HAMILTON, Ga. (WRBL) – The small city of Hamilton, Georgia was left reeling last year after body camera video showed former Police Chief Gene Allmond and Sergeant John Brooks using racial slurs and discussing slavery and the black population in a negative way ahead of a Black Lives Matter march.
The footage was found by a part time city employee and turned over to the mayor and Hamilton City Council who then called for the resignation of Allmond and Brooks.
Brooks would later be fired after failing to resign.
The city turned their attention to two things healing and finding a new police chief that could help aid in this mission.
This is where current Police Chief Eric Weiss comes in.
“Well, as I said in April of 2021, I believe it was my first interview,” said Weiss. “It is going to be a new day for Hamilton, not only city wide but in the actual police department as well.”
Weiss would expand and diversify the police force all while implementing diversity and other training for these officers.
“We went from a one person department with a few part time officers to four full-time officers, which I believe has had a huge impact on the citizens of Hamilton,” said Weiss.
In his opinion, the biggest change Weiss has made is being community focused, driven and making sure the police department is visible and known well by the Hamilton community.
“Know the community on the professional level, know the community on a personal level as well,” said Weiss. “And what that has done over time is… several volatile situations that either our police department was dispatched to, we were able to deconflict that volatile situation, not because of what happened that day but because of the investment we had previously made in the community.”
That change is something Hamilton Mayor Pro Tempore Ransom Farley said has aided in the healing of their small community.
“You get to know them, and when getting to know them, you get to believe in them and have some kind of faith,” said Farley. “And that’s what they’re doing and that’s good we don’t want the citizens to be afraid of the police.”
Chief Weiss has held multiple community events like a monthly ice cream social, a school supplies giveaway and working with local Harris County organizations during Christmas time to ensure those in need have gifts and food.
“We’ve made substantial increase in staffing this year. I am comfortable with our staffing level, but the most important thing no matter what is the citizens of this community. Not only does the police department want to be visible, we want to make sure the citizens can lay their heads down at night and feel safe. We never ever ever want to get to a point where a Hamilton, Georgia resident or visitor goes to sleep at night and does not feel safe.”
Although the staffing increase is improving the diversity of the force, helping aid in call response time and allowing them to have a bigger presence it the community, it doesn’t come without its own challenges.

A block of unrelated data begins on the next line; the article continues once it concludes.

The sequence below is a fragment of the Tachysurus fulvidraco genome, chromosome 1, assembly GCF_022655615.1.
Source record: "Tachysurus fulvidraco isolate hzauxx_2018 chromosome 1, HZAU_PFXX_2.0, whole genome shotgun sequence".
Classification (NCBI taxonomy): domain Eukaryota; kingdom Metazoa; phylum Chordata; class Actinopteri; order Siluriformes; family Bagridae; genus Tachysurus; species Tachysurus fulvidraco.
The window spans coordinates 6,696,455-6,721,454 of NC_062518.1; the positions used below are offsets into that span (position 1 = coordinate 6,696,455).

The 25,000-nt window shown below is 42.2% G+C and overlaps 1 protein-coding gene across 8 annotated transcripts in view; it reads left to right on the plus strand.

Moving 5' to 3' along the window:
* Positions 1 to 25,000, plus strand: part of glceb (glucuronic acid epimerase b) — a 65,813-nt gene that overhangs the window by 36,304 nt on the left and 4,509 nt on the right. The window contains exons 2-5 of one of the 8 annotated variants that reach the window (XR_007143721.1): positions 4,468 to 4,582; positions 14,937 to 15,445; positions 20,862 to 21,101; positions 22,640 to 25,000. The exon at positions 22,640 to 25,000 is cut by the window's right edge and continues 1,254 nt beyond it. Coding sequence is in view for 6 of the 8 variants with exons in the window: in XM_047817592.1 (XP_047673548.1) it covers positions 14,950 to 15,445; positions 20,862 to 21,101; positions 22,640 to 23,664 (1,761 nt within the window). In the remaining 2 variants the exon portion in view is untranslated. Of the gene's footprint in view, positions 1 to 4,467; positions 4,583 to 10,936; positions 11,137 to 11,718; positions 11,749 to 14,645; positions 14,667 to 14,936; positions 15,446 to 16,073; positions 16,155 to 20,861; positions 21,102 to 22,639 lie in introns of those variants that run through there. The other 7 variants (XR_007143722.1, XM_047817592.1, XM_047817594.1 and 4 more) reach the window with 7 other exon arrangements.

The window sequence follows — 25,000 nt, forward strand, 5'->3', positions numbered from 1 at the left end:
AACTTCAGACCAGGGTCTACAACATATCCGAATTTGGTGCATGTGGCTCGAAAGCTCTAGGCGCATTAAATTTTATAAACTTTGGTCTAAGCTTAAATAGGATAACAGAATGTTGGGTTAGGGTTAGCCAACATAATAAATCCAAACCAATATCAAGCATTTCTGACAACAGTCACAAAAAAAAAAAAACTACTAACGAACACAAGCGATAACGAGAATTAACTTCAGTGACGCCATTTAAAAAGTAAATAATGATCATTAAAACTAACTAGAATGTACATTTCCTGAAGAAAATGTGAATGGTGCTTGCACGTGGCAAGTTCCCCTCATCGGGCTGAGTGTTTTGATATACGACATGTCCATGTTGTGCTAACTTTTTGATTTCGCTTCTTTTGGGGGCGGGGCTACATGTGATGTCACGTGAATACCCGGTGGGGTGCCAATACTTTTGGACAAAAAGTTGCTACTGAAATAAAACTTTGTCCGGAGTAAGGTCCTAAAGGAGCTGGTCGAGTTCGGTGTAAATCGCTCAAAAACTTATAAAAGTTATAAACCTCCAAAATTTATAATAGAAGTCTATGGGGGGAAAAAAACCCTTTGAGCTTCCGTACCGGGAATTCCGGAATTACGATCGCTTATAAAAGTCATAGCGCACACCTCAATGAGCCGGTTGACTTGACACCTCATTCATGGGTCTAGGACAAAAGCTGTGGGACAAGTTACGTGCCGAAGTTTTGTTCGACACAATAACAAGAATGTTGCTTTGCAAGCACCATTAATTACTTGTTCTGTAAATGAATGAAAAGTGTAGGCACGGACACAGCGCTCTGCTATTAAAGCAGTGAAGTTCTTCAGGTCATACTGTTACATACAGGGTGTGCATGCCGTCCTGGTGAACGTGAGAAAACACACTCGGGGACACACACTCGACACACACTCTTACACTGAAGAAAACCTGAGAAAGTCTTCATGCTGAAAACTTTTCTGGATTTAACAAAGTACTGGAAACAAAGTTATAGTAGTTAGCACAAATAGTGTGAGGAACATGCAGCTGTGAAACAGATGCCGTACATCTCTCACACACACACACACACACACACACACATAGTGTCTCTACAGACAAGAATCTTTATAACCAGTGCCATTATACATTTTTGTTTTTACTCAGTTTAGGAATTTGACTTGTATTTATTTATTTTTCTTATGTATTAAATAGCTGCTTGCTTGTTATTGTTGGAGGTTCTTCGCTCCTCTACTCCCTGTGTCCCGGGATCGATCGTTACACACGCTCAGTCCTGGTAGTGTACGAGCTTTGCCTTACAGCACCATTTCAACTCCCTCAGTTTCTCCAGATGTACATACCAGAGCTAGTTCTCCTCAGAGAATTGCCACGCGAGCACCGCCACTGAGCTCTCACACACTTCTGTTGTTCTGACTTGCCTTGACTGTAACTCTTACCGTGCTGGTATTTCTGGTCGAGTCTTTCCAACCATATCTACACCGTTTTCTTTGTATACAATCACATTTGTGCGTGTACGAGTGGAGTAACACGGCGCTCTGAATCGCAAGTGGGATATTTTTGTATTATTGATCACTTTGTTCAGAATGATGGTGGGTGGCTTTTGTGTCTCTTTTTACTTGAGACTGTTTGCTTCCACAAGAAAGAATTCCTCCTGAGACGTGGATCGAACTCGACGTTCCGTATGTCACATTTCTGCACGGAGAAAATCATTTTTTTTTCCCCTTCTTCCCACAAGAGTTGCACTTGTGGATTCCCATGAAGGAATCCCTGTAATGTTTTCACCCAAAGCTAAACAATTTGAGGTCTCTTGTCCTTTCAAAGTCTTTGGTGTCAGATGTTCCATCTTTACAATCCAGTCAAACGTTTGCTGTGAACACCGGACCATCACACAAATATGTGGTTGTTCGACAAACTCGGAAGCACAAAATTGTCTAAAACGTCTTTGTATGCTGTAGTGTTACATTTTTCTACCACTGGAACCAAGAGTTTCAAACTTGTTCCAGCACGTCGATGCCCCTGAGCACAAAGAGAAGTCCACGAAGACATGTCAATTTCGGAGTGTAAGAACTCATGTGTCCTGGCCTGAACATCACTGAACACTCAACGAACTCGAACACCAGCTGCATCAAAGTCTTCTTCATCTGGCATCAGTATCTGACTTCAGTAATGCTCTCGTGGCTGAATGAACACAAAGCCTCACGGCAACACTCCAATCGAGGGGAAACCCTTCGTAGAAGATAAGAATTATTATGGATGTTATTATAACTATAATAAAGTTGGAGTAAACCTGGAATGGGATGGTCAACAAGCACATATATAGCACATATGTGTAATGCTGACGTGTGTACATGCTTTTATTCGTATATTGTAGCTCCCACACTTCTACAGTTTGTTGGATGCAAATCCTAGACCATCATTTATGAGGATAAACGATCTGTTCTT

“Response time, the quality of service, the individual service has been a positive change for Hamilton that has been challenging,” said Weiss. “As with any personnel, any equipment you have to get more of, it is more of a cost. However, our costs are closely monitored and we make sure it is implemented reasonably for the taxpayers.”
Farley says the changes have been worth it.
“He has brought us up to date on what a police department was supposed to be because when he came in, it was outdated and he brought that up,” said Farley. “Along with that, we have our first woman officer, Sergeant Julie Haze, and we have our first Black policeman here in Hamilton, Officer Tim Green.”
Chief Weiss said the past year of changes and growth for the department is just the beginning. He outlined one of his short term goals.
“Hamilton has a lot of traffic during the day. It does… the small city turns very big and very large quickly,” said Chief Weiss. “We have three schools here, or going to be three schools, but we have a big high school. A lot of teen drivers and we’ve see a lot of accidents, most minor thankfully, but if we can institute some teen driving program, teen driving initiative that is our goal going forward… short term.”
Even with the new changes and goals, Farley said there’s always room for improvement.
“Just like any department or anything, there’s always room for improvement,” said Farley. “And we’re hoping over time, we’ll meet all those improvements that we’re looking for.”
The changes and improvements in Hamilton don’t come without a reminder of why these changes had to happen.
“Now, I understand there were some scares that unraveled from that video. That video was terrible and our job was to heal that,” Chief Weiss. “I said a year ago that our job was to heal the community and I can sit here and I can tell the community how we’re going to heal, but until I get out there and really show them and communicate with them and see what their needs are, that would be impossible.”
Chief Weiss said himself and his officers are held to the same standard.
“We treat people fairly, we have good quality conversations with them and we respect them,” said Chief Weiss. “That’s how we operate around here.”
Chief Weiss was sworn in on April 12, 2021.
Before working in this role , Weiss worked his way through various positions at the Muscogee County Sheriff’s office, including as an investigator. He also worked for the Drug Administration Task Force prior to leading the Hamilton Police Department.
He said having relationships with Muscogee County Sheriff Greg Countryman and the Harris County Sheriff’s Office gives him added resources to ensure him and his department are policing efficiently and properly.